15. In Union of India & Anr. Vs Paras Laminates (P) Ltd., (1990) 4 SCC 453 at Page 457, this Court observed as under: "9. It is true that a bench of two members must not lightly disregard the decision of another bench of the same Tribunal on an identical question. This is particularly true when the earlier decision is rendered by a larger bench. The rationale of this rule is the need for continuity, certainty and predictability in the administration of justice. Persons affected by decisions of tribunals or courts have a right to expect that those exercising judicial functions will follow the reason orground of the judicial decision in the earlier cases on identical matters".

It has been opined that in the absence of a strict rule of precedent, litigants would take every case to the highest court, in spite of a ruling to the contrary, in the hope that the decision may be overruled.

16. In Hari Singh Vs State of Haryana, (1993) 3 SCC 114, at Page 120, this Court stated the importance of consistent opinions in achieving harmony in Judicial System:
"10. It is true that in the system of justice which is being administered by the courts, one of the basic principles which has to be kept in view, is that courts of coordinate jurisdiction, should have consistent opinions in respect of an identical set of facts or on a question of law. If courts express different opinions on the identical sets of facts or question of law while exercising the same jurisdiction, then instead of achieving harmony in the judicial system, it will lead to judicial anarchy."

17. In Tiverton Estates Ltd. Vs Wearwell Ltd., (1975) Ch 146 at Page 371, Sorman L. J., while not agreeing with the view of Lord Denning, M. R. about desirability of not accepting previous decisions, said as follows:
"I decline to accept his lead only because I think it damaging to the law to the long term--though it would undoubtedly do justice in the present case. To some it will appear that justice is being denied by a timid, conservative adherence to judicial precedent. They would be wrong. Consistency is necessary to certainty--one of great objectives of law."

18. The second observation we wish to make is, the doctrine of binding precedent has the merit of promoting certainty and consistency in judicial decisions. The pronouncement of law by a larger Bench of the this Court is binding on a Division Bench of this court, especially where the particular determination by this Court not only disposes of the case, but also decides a principle of law. We further add that it would be inappropriate to re-agitate the very issue or a particular provision, which this Court had already considered and upheld.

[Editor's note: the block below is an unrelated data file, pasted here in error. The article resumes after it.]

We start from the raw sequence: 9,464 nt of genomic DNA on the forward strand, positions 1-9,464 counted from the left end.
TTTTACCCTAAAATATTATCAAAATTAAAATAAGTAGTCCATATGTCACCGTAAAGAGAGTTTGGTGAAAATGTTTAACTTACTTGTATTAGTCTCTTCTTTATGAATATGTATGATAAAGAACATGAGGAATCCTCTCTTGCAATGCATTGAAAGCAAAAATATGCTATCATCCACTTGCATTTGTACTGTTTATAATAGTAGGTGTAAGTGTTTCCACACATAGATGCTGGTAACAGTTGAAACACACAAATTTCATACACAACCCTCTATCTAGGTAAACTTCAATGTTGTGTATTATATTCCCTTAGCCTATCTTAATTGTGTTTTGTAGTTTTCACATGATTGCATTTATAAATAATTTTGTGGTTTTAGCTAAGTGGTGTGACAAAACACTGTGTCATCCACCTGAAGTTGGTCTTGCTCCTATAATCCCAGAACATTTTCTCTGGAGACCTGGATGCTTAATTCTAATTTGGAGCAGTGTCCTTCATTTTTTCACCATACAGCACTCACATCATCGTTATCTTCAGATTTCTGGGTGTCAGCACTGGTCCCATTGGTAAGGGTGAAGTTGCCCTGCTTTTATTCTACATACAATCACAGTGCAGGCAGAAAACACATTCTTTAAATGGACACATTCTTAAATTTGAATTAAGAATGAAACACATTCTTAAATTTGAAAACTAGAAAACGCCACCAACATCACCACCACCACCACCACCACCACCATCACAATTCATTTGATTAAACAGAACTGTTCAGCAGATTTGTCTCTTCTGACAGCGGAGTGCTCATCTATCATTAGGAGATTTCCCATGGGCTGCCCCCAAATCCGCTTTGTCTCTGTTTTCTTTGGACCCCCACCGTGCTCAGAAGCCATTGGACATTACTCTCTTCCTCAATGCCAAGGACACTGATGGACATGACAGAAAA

Ratio binds, not rationes

It is easy to define A ratio decidendi, but difficult to determine it. Obiter is easy to show, and ratio difficult to demonstrate. There may be indeterminacy of decision or wilderness of single instances. There are large prescriptions of case law defying space which can wrap the whole orb several times all over. There is an esoteric quality about the type of reasoning required for unraveling of cases. It is ratio that is binding, not rationes.

Theory of logical plenitude of law

A critic may say that a subordinate Judge is not bound to worship the golden idols of the past if they have feet of clay, but while a Judge may not revere, he is bound to follow such precedents as are binding upon him. Distinguish or follow is the pearl of wisdom. A Judge may not refuse to decide a case on the ground that law is silent or obscure. The theory of logical plenitude of law impels him to invent a rule where there is none. Since the Supreme Court is the Court of last speak, its enunciations of law are binding leaving aside ultra vires enunciations known as obiter.

Wise to Revise

The twin attributes of a Judge are consistency and predictability. Clinging to consistency is no virtue at the costs of denial or sacrilege of justice. Where justice is amiss, it is no folly to be wise to correct, review and revise. To err is human, so do judges. An infallible judge is yet to be born, as is epigrammatically said. It is always better to be right and stand corrected than be consistently and persistently wrong. Perpetuating an error is no heroism. Who knows this better than a judge, be it of a subordinate court or summit court.

Written by: Dinesh Singh Chauhan, Advocate - High Court of Judicature, J&K
The Author can be Reached at: [email protected], [email protected]